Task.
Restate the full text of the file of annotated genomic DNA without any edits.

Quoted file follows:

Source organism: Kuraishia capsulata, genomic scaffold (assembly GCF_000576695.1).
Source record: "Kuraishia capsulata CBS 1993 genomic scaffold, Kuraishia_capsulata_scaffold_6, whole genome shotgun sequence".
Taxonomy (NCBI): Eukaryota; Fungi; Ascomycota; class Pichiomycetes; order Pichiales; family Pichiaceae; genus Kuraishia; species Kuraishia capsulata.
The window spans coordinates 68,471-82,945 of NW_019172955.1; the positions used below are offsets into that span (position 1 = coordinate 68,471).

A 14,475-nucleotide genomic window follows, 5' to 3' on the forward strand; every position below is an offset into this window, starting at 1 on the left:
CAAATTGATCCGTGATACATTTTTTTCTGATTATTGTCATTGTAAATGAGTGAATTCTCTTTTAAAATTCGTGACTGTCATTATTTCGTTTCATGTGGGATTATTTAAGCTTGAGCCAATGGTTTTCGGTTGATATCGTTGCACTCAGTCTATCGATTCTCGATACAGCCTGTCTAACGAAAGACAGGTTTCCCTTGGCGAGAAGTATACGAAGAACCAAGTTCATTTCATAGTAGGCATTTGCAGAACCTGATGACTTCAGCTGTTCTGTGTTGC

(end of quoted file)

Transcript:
Source organism: Kuraishia capsulata, genomic scaffold (assembly GCF_000576695.1).
Source record: "Kuraishia capsulata CBS 1993 genomic scaffold, Kuraishia_capsulata_scaffold_6, whole genome shotgun sequence".
Taxonomy (NCBI): Eukaryota; Fungi; Ascomycota; class Pichiomycetes; order Pichiales; family Pichiaceae; genus Kuraishia; species Kuraishia capsulata.
The window spans coordinates 68,471-82,945 of NW_019172955.1; the positions used below are offsets into that span (position 1 = coordinate 68,471).

A 14,475-nucleotide genomic window follows, 5' to 3' on the forward strand; every position below is an offset into this window, starting at 1 on the left:
CAAATTGATCCGTGATACATTTTTTTCTGATTATTGTCATTGTAAATGAGTGAATTCTCTTTTAAAATTCGTGACTGTCATTATTTCGTTTCATGTGGGATTATTTAAGCTTGAGCCAATGGTTTTCGGTTGATATCGTTGCACTCAGTCTATCGATTCTCGATACAGCCTGTCTAACGAAAGACAGGTTTCCCTTGGCGAGAAGTATACGAAGAACCAAGTTCATTTCATAGTAGGCATTTGCAGAACCTGATGACTTCAGCTGTTCTGTGTTGC